Newsflash from the Brooke UK's East Africa headquarters in Nairobi, dateline Dec. 12, 2014:
"In the past 24 hours, our Brooke colleagues in Kenya have been working tirelessly to rescue almost 40 donkeys used in a protest in downtown Nairobi. Two lorries loaded with about 20 donkeys each arrived in the city centre of Nairobi as part of a protest believed to have been against the government. They were each spray-painted with the Swahili word for 'We’re fed up': tumechoka. One lorry successfully offloaded the animals before driving away, while the other was intercepted by authorities.
"Brooke staff acted quickly to treat three of the injured donkeys. They are still on the ground safeguarding the welfare of the animals caught up in the protest and reported, 'We sent a team to that part of the city in the morning and they have already taken 18 donkeys to the KSPCA (Kenyan Society for the Protection of Animals). Three of them were in bad shape and our vet is tending to them. The other team members have gone back to town where the rest of the donkeys are being held by the City Council to look into ways of getting them to KSPCA. We are coordinating with KSPCA on how to care for these donkeys in the next few days.' "
Political incidents like this might be a bit unusual for the Brooke, an international charity dedicated to improving the lives of millions of the world's working horses, donkeys and mules. But fortunately, members of its East Africa headquarters were well positioned to come to these animals' aid.
Just what is the Brooke? This charity's story began 80 years ago, when British subject Dorothy Brooke sought to right a great wrong to some of the military's most faithful servants in the wake of "the war to end all wars."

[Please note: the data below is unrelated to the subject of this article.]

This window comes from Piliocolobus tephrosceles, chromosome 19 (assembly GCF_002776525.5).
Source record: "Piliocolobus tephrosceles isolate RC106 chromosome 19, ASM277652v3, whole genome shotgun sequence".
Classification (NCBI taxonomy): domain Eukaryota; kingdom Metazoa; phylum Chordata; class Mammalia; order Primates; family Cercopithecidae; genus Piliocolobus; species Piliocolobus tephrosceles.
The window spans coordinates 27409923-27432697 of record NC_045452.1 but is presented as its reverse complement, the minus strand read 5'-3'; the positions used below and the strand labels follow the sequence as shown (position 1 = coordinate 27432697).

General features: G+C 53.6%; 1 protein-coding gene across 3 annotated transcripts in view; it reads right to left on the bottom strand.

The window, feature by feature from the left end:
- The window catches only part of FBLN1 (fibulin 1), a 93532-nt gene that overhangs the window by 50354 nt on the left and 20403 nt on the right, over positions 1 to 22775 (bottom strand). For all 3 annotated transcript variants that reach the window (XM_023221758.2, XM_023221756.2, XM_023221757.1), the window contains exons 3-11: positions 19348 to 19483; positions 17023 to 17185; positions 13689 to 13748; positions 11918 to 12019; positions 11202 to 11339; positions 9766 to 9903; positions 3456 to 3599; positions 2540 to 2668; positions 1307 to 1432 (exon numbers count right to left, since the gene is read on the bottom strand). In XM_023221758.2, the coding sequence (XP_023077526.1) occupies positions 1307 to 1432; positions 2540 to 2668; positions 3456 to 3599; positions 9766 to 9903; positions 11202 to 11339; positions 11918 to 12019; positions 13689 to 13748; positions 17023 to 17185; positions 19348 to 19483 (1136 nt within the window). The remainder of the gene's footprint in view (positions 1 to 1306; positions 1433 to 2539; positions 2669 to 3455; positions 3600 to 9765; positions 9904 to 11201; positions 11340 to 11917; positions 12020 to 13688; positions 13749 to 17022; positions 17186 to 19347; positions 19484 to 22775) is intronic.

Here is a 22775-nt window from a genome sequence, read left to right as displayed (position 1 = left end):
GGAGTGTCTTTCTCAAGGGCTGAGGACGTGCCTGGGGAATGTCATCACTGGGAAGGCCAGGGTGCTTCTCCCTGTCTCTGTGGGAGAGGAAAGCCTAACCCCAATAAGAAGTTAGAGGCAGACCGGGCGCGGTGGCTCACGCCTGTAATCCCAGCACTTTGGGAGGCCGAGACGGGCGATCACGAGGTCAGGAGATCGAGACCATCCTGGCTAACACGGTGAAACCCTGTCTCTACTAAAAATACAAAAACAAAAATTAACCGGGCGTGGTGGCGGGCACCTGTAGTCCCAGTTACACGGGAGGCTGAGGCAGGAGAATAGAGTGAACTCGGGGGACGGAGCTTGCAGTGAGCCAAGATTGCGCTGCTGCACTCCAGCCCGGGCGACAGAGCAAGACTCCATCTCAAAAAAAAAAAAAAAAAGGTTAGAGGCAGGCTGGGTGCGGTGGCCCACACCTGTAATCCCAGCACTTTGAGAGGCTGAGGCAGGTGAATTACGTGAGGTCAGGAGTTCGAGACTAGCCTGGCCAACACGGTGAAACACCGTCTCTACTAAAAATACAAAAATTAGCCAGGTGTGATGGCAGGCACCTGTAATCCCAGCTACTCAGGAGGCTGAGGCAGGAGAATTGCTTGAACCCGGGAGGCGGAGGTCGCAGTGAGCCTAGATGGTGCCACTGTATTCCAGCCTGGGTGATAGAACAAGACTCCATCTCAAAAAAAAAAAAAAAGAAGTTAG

Raised in Scotland, Wiltshire and Hampshire, "Dodo"' was a lifelong horse lover. In 1930, when her second husband, Major-General Geoffrey Francis Heremon Brooke, was appointed commander of the British Cavalry Brigade in Egypt, Brooke visited Cairo. There she was shocked to learn the fate of the thousands of cavalry, artillery and draught horses and mules who had served in the Egypt and Palestine campaigns during World War I. Sold after the Armistice into lives of hard labor as beasts of burden, these animals—many of whom had already carried or pulled unimaginable loads through injury, illness and short rations—now toiled for the poorest of families or in the stone mines. Brooke was haunted by these frail, emaciated creatures and resolved to help them.
Writing to an English newspaper, she raised awareness of the animals' plight and appealed for donations to save them. The response was overwhelming, and by 1933, she was able to arrange the purchase of some 5,000 horses and mules. All were given badly needed rest and care, though tragically, for most of them, it was too little, too late. Many were in such poor condition that they had to be humanely destroyed. But with more animals requiring attention, Brooke founded the Old War Horse Memorial Hospital (now the Brooke Hospital for Animals), afree veterinary clinic for Cairo's many working horses and donkeys, in 1934.
A Legacy of Advocacy